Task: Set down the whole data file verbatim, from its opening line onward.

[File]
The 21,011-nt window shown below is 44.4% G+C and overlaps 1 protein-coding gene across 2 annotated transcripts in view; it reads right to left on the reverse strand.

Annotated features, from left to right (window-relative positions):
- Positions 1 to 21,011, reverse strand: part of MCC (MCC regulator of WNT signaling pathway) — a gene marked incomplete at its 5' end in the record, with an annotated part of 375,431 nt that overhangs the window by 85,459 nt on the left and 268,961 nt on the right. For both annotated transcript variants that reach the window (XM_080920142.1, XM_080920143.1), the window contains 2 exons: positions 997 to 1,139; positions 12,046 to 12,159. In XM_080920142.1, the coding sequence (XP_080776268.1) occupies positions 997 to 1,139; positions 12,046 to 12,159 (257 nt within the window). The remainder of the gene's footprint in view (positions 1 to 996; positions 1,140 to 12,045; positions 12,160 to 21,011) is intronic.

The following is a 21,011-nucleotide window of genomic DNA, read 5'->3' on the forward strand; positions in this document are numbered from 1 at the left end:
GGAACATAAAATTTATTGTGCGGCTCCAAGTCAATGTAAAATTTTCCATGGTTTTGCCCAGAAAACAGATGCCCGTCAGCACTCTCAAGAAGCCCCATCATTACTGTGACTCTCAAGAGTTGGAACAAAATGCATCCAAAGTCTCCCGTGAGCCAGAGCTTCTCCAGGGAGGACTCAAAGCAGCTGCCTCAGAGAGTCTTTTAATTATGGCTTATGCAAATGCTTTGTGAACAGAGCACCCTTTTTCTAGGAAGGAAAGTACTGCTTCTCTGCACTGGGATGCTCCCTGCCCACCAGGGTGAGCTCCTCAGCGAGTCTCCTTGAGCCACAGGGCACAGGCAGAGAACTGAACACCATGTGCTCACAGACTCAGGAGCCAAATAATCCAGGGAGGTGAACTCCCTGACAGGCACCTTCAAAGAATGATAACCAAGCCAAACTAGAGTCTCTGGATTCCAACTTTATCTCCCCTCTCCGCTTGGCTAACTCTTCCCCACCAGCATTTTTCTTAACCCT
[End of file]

The 21,011-nt window shown below is 44.4% G+C and overlaps 1 protein-coding gene across 2 annotated transcripts in view; it reads right to left on the reverse strand.

Annotated features, from left to right (window-relative positions):
- Positions 1 to 21,011, reverse strand: part of MCC (MCC regulator of WNT signaling pathway) — a gene marked incomplete at its 5' end in the record, with an annotated part of 375,431 nt that overhangs the window by 85,459 nt on the left and 268,961 nt on the right. For both annotated transcript variants that reach the window (XM_080920142.1, XM_080920143.1), the window contains 2 exons: positions 997 to 1,139; positions 12,046 to 12,159. In XM_080920142.1, the coding sequence (XP_080776268.1) occupies positions 997 to 1,139; positions 12,046 to 12,159 (257 nt within the window). The remainder of the gene's footprint in view (positions 1 to 996; positions 1,140 to 12,045; positions 12,160 to 21,011) is intronic.

The following is a 21,011-nucleotide window of genomic DNA, read 5'->3' on the forward strand; positions in this document are numbered from 1 at the left end:
GGAACATAAAATTTATTGTGCGGCTCCAAGTCAATGTAAAATTTTCCATGGTTTTGCCCAGAAAACAGATGCCCGTCAGCACTCTCAAGAAGCCCCATCATTACTGTGACTCTCAAGAGTTGGAACAAAATGCATCCAAAGTCTCCCGTGAGCCAGAGCTTCTCCAGGGAGGACTCAAAGCAGCTGCCTCAGAGAGTCTTTTAATTATGGCTTATGCAAATGCTTTGTGAACAGAGCACCCTTTTTCTAGGAAGGAAAGTACTGCTTCTCTGCACTGGGATGCTCCCTGCCCACCAGGGTGAGCTCCTCAGCGAGTCTCCTTGAGCCACAGGGCACAGGCAGAGAACTGAACACCATGTGCTCACAGACTCAGGAGCCAAATAATCCAGGGAGGTGAACTCCCTGACAGGCACCTTCAAAGAATGATAACCAAGCCAAACTAGAGTCTCTGGATTCCAACTTTATCTCCCCTCTCCGCTTGGCTAACTCTTCCCCACCAGCATTTTTCTTAACCCT